A few weeks ago I found myself deeply affected by the impending execution by the State of Georgia of Kelly Gissendander who was convicted of participation in the death of her husband. My denomination, The United Methodist Church, and my personal beliefs are against the death penalty, no matter who the person is or what they have done. I have not been an activist against state executions in a number of years.

But hearing the story of Kelly Gissendander and seeing pictures of her smiling face in her graduation from Chandler School of Theology hit me in a different way. I found myself watching the clock, refreshing my Twitter feed in order to find out what was going on, and praying, praying, praying. Kelly was not put to death that evening and has had a temporary stay put on her execution.

I have been wondering about why I was so captivated by Kelly’s story when there are so many facing the same fate. I confess: I think it was because she looks like me, she’s not that different from me. In the right (or wrong) circumstances, it could have been me facing death on death row.

I was reminded of this quote by Aleksandr Solzhenitsyn:

“If only it were all so simple! If only there were evil people somewhere insidiously committing evil deeds, and it were necessary only to separate them from the rest of us and destroy them. But the line dividing good and evil cuts through the heart of every human being. And who is willing to destroy a piece of his own heart?”
― Aleksandr Solzhenitsyn (1918-1956), The Gulag Archipelago

I truly believe that we all have within our own hearts the capacity for both good and evil. So how can I condemn and condone the state killing of someone on my behalf?

Since that evening of Kelly’s reprieve, Manuel Vasquez was killed by the state of Texas and I didn’t hear a thing about it. There are 13 other executions scheduled in the United States this year. Thirteen other children of God facing death on my behalf as a citizen of the U.S. Lord, have mercy. Show us the way.

Let’s continue to fight for life. In the name of the executed and risen Christ. Amen.
Shane Claiborne

Death penalty information.

3 thoughts on “#kellyonmymind”

  1. Re: the death penalty. When I was young and I tell this story all the time, the cousin of one of my small town classmates, (same classroom as I), was killed in the neigboring town. Her body was found sexuallymolested, killed and abandoned on the railroad tracks that ran through their town and ours. I knew the highway crossing just yards north of where her young body was abandoned. We were all too young to deal with this. we were maybe 8, maybe 10. A few days later a man was arrested for the crime. At the time my little inner voice said, “he’s not the man”. Don’t ask me why or how I knew that. That would be another long and speculative story. Sure enough, my sophomore year in college or was it my junior year. This man was released from prison. The alleged blood on his underwear that had been held up by the prosecuting attorney as proof that he had done this crime turned out to be red paint. Though requested that item had never been shared with the defense attorney the first of whom probably had never asked for them. I don’t remember how many times over the years he had been pulled back from execution by one appeal after another. But the man who had been the prosecuting attorney, he was the father of another of my classmates. The county sheriff the father of another. These were men that I knew. For me, it was never about fancy ideas about justice or saving money, (The appeal process is very expensive.) it was the knowledge that sometimes good people, people I know, can send a man to death that they have reason to believe is not guilty. Once you know that, you can’t ever go back to innocence and trust. A human life once taken can not be returned.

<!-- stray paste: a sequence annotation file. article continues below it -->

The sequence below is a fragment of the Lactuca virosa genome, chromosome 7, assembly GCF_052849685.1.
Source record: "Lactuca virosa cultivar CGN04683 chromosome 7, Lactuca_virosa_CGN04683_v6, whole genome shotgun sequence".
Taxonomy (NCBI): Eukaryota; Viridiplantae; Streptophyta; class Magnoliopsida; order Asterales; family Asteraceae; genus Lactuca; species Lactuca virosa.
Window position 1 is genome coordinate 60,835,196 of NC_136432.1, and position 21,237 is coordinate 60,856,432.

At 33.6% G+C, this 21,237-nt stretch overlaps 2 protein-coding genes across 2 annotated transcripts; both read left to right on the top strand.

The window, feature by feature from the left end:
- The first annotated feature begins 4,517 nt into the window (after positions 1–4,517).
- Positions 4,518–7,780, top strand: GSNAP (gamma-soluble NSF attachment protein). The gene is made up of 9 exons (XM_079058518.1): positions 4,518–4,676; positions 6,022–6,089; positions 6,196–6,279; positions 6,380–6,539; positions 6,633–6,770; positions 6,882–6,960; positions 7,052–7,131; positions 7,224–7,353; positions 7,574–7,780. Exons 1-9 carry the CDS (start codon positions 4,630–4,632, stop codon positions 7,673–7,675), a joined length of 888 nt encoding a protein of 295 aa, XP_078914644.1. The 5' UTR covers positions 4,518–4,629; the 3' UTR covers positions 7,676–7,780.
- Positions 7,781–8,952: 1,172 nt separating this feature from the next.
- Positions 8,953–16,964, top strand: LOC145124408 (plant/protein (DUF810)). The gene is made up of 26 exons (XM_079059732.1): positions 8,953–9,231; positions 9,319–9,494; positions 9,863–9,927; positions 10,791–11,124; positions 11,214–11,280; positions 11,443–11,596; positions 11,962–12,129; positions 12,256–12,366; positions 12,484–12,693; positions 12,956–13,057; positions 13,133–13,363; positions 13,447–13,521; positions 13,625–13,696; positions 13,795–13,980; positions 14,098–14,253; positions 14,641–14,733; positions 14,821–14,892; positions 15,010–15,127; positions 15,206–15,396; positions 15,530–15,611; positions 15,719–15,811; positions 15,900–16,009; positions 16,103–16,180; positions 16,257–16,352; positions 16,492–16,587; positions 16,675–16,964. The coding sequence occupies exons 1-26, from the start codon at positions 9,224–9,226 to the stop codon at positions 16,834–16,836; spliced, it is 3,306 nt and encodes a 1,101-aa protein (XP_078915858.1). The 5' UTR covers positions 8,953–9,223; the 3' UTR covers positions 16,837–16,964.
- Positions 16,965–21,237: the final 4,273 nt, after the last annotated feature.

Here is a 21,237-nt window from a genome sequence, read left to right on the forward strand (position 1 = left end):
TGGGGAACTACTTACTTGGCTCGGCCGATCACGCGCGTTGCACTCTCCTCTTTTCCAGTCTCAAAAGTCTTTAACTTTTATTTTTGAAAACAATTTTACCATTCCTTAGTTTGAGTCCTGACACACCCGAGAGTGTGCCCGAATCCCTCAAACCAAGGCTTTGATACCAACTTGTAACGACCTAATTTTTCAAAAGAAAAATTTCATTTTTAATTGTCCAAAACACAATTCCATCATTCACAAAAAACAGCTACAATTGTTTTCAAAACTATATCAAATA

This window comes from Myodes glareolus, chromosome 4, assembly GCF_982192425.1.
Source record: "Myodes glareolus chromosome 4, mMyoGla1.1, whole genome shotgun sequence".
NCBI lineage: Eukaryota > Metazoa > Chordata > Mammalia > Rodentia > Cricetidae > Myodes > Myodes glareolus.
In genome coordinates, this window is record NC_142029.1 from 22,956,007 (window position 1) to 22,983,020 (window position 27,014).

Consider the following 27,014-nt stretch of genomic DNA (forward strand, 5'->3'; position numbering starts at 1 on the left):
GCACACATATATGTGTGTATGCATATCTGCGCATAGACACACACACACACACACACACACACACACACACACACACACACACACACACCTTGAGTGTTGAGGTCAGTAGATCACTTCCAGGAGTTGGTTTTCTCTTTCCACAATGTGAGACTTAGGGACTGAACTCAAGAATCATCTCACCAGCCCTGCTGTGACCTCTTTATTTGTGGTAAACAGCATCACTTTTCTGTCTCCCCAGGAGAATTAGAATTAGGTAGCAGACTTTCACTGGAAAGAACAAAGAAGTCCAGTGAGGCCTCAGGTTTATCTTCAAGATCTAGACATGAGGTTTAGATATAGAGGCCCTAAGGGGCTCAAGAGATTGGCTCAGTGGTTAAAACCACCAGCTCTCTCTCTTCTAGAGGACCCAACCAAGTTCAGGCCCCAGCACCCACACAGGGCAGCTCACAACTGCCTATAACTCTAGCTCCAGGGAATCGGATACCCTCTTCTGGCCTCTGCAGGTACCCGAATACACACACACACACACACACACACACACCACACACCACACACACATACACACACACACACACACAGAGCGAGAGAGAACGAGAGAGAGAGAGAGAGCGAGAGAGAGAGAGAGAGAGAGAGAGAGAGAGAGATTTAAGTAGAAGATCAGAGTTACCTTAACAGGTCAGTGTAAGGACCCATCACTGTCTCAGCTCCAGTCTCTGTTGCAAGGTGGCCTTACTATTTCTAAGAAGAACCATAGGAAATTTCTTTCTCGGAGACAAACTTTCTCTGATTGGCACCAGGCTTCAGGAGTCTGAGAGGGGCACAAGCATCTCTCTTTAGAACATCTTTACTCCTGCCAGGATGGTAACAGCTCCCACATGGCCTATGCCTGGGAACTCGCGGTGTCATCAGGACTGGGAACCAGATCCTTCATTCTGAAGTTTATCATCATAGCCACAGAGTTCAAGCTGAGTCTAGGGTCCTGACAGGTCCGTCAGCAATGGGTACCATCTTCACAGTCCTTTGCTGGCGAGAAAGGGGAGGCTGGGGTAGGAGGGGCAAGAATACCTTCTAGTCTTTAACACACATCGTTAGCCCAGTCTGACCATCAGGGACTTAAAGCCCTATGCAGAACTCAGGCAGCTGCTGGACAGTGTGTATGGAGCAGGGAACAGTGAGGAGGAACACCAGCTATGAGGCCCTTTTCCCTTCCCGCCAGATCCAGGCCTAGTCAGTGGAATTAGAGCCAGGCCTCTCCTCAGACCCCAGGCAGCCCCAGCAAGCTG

For some reason the case was one of those that caught the eye of the press and I would follow it over the years even though we moved out of state. It’s funny for years I remembered his name just as most of us remember Lee Harvey Oswald’s name. And for the life of me I no longer remember it and can not find it in google searches. I remember his final exoneration was featured in Life magazine. I just spent some time googling looking for this and the number of times we are mistaken in our judgements/in our rush to judgment is mind boggling. Unlike Kelly he was not attractive in anyway. He was already one of the many who live life on the edges, somewhat mentally ill, somewhat functional, poor and disconnected. Indeed, let us pray.

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